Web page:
If you are a blogger, you’re probably doing this as a side job, a hobby or a full-time way to earn an income. In my case, I’ve transitioned from a hobby to a side job to a full-time one, so I know what it’s like in all three scenarios. I’ve been particularly and conspicuously absent from the blog-hopping scene for the last couple of months. A few people noticed and asked.
As you may be aware, this is my second blog. This is the space where my creative self can walk free, blog freely without any sort of expectations whatsoever. Neither post likes nor comments nor page views or shares make a dent in my writing. You could say that this is my actual online diary, which very few people read. And I am okay with that.
Why have I cut back on visiting other blogs, you ask? For a number of reasons. The most important of them being that I’ve transitioned to a space where I’m very conscious of the time I spend online these days. Ever since I began to treat my other blog as a full-time job, I’ve begun to keep regular work hours.
Working from home means that we have the advantage of working whenever we want.
Working from home also means that we have the disadvantage of working even when we shouldn’t.
Get the difference?
Time is a funny thing. It stretches and becomes elastic and accommodating, if we are willing. It can also become restrictive if we try to pack too much into a single day.
So now, everything related to the main blog happens between 9 AM and 5 PM. This includes writing posts, making graphics for them, creating a social media promotion strategy and executing it, speaking to clients, working on their content and lots more admin work that I won’t bore you with, honestly.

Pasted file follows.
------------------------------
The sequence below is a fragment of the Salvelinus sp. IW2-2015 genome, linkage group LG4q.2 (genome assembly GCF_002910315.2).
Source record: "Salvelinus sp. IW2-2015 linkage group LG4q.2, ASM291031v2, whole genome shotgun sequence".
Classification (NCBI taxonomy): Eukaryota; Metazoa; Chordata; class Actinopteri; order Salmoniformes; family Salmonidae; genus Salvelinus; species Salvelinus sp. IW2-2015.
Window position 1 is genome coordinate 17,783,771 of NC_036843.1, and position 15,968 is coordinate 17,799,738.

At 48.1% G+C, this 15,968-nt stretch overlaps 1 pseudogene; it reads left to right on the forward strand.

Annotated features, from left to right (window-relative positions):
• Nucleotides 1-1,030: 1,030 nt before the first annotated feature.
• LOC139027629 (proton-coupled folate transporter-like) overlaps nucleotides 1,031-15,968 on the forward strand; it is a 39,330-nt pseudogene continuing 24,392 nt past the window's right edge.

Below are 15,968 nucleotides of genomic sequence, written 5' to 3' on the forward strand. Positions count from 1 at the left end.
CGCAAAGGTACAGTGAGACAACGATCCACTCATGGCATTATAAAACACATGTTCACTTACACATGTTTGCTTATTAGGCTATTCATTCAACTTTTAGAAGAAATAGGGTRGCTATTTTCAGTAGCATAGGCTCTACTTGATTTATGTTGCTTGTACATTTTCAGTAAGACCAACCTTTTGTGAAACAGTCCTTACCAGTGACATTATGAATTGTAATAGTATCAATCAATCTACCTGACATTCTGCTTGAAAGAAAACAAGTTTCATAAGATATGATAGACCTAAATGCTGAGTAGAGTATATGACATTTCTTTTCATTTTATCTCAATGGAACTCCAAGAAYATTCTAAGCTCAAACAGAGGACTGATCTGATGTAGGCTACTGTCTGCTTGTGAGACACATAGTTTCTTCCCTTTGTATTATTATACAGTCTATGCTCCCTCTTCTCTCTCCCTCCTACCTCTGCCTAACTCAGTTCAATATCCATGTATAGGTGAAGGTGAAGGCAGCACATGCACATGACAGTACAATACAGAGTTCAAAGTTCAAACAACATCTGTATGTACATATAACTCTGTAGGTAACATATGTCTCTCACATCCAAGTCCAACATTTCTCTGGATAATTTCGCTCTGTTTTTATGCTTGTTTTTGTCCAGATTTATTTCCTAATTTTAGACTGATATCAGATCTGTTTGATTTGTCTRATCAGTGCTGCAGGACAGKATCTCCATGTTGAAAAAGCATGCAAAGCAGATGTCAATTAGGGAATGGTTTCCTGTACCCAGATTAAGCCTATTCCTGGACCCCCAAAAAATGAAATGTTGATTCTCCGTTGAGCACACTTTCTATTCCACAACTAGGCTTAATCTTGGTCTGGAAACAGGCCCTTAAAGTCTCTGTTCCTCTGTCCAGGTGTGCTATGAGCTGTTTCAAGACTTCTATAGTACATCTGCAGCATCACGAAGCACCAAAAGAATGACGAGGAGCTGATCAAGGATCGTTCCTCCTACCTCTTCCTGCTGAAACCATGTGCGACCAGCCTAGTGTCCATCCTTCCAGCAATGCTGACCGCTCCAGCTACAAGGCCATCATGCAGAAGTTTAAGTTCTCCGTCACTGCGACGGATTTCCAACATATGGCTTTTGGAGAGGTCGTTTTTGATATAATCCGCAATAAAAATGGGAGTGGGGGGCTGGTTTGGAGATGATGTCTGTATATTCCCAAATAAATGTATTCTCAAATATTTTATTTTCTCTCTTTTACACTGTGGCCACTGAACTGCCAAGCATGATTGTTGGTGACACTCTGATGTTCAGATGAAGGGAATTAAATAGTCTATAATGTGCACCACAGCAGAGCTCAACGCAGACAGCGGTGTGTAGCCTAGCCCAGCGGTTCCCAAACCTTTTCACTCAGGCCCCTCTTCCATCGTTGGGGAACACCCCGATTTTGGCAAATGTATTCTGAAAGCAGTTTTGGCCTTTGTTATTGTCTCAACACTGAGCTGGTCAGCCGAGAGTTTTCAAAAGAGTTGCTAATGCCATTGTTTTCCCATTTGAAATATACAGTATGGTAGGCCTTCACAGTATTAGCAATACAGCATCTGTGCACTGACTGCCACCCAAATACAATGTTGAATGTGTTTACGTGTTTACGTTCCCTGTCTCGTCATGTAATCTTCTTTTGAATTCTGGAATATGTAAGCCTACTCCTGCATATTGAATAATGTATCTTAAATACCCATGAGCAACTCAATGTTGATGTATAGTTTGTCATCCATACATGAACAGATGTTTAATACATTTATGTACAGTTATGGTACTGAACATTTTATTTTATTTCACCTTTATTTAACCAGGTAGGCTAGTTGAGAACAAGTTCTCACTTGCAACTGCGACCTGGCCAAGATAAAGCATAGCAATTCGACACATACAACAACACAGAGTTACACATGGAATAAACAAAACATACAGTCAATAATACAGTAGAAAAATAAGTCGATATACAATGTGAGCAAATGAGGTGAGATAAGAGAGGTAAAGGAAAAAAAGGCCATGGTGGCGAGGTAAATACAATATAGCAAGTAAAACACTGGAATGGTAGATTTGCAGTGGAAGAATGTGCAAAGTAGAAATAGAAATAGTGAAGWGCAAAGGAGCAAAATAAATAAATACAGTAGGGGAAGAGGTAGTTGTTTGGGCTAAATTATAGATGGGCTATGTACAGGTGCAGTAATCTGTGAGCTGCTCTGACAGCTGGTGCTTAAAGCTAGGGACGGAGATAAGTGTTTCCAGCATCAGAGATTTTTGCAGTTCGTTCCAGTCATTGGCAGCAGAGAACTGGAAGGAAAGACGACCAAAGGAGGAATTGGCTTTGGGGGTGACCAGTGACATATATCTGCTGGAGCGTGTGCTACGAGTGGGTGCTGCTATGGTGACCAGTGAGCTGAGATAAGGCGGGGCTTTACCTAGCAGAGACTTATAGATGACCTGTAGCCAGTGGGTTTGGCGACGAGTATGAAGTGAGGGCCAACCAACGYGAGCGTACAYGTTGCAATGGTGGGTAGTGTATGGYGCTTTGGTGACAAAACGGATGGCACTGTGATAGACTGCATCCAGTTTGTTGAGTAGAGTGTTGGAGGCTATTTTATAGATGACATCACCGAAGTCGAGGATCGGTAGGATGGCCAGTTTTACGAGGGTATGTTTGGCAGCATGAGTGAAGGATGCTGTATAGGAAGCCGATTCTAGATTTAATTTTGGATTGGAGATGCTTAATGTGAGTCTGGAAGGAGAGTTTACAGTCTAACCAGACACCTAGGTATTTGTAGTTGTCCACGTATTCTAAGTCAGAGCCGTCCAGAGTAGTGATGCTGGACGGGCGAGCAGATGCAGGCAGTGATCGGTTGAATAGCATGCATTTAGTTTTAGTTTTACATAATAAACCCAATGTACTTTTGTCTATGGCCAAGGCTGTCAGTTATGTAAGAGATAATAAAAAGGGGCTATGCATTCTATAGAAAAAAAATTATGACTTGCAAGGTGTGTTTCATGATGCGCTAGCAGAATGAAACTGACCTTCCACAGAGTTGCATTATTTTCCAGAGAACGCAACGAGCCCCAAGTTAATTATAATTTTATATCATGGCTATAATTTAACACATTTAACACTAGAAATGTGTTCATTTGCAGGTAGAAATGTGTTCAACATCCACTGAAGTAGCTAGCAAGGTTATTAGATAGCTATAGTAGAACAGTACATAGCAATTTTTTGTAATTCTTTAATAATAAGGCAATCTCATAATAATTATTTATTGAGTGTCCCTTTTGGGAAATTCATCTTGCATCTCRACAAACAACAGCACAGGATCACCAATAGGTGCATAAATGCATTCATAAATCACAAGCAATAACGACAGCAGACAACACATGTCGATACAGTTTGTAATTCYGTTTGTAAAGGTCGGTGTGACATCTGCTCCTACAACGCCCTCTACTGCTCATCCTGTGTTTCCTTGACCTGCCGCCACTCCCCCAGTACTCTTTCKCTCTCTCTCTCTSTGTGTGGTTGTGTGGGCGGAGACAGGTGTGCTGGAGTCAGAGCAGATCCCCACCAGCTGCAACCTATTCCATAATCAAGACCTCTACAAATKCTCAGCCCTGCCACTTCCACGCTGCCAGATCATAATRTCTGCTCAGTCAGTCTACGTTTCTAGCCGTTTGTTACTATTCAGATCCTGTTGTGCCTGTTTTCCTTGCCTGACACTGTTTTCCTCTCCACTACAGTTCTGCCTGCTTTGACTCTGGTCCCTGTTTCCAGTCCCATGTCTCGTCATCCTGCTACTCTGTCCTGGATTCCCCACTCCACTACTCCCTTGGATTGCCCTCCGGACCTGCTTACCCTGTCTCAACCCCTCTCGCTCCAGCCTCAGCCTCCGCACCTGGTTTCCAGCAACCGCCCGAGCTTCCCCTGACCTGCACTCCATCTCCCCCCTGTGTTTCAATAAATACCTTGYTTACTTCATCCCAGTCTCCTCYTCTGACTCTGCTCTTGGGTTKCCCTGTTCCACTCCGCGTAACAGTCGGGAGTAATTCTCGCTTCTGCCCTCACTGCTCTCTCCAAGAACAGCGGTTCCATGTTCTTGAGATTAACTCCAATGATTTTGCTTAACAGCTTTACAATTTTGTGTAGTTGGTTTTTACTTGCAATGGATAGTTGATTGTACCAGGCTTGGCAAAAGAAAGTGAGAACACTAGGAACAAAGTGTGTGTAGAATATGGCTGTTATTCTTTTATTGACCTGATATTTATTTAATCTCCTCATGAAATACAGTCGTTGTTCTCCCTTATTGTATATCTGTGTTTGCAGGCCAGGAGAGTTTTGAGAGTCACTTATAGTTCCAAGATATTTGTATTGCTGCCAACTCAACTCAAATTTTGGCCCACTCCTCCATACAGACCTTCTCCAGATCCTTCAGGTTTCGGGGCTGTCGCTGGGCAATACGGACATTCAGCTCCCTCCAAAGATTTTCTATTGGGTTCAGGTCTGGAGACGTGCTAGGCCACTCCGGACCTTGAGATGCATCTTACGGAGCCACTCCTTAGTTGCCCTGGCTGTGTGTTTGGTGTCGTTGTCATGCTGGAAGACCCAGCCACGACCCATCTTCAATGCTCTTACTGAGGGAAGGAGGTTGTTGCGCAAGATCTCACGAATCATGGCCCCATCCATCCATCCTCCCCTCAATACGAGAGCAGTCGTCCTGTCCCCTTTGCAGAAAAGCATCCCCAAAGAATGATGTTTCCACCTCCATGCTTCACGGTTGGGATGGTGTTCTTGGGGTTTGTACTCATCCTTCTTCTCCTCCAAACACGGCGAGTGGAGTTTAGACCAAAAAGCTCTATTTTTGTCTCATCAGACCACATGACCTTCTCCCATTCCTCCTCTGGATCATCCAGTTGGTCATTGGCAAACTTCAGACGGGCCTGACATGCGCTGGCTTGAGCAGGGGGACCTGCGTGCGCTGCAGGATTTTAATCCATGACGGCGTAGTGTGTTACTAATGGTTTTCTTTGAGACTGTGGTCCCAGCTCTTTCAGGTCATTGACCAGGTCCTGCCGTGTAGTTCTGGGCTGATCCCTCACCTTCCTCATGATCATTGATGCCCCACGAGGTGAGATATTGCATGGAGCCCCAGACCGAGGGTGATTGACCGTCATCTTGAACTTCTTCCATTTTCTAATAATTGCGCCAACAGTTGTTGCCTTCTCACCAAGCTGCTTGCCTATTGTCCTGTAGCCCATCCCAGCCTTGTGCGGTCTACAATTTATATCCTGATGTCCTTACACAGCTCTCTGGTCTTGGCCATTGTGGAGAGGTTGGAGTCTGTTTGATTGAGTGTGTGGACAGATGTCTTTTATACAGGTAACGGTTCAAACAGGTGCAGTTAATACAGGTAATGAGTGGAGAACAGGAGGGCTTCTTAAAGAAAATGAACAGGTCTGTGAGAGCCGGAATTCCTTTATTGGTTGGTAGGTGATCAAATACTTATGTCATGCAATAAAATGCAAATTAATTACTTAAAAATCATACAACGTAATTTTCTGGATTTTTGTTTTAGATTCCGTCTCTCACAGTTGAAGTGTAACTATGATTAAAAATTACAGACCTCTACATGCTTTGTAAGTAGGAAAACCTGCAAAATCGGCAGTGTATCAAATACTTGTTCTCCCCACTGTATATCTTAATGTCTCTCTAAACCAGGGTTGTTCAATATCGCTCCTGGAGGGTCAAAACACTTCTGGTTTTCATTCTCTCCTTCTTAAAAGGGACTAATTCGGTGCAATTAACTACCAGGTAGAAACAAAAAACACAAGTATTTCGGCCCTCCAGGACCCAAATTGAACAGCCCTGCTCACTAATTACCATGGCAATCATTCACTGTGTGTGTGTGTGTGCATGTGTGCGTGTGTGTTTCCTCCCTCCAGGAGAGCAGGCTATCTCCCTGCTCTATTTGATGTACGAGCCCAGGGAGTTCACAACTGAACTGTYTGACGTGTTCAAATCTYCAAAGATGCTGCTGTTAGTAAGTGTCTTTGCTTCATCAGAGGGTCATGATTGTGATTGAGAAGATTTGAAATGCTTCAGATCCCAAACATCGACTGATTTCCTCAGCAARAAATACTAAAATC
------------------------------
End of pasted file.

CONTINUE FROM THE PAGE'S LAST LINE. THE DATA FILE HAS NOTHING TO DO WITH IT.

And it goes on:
After 5 PM I try and switch off from all things work/blog-related. And this is a strange thing for me, because I used to be the kind who would use the evenings and late nights to catch up on blog hopping. I don’t anymore.
I do miss reading other blogs the way I used to. I am deeply grateful for the community that has helped bring me to where I am today. And it would be remiss if I didn’t try and return the favour every now and then.
But, time has become a precious commodity now. My daughter is almost a teen, which means that she spends lesser time sitting by my side. So the moments that she does are so rare and beautiful that I don’t want to lose sight of them.
Similarly, my reading offline took a big hit over the last 4 years. Reading only blogs made my attention span plummet and didn’t let me take up anything more than 2 pages in length. Until I decided to bring the focus back to deep reading.
Being very active on my personal social media channels was fabulous because it made me create lovely connections, but it came at a heavy price. I was more present online than I was offline.
Which is why when I took the decision to convert my blog to a business earlier this year, it became apparent that I’d have to make other changes too.
My time online had to be reduced.
So if I haven’t visited your blog recently or engaged with you on your tweets, Facebook posts and status updates, it’s not because of something you did. You still mean a lot to me, as much as you did when we first connected with one another.
In fact if you reach out to me today, even if we haven’t contacted each other or visited each other’s blogs in the last 6 months or even a year, I would pick up from where we left off. Life is too short to hold grudges or blame other people for our shortcomings and misfortunes.
It’s also a fact that relationships thrive when they are nurtured. But do you realise, that as bloggers, we have too many relationships? Too many blogs that we follow? It’s not physically possible to be wholly invested in every blogger you’ve ever connected with and it would be harmful for you to attempt that.
So remember, it’s not you.
This is just me, being more mindful and making time for life. And I hope that, with age, I’ve grown wiser, let go of more expectations and become more accepting of people and circumstances for who they are.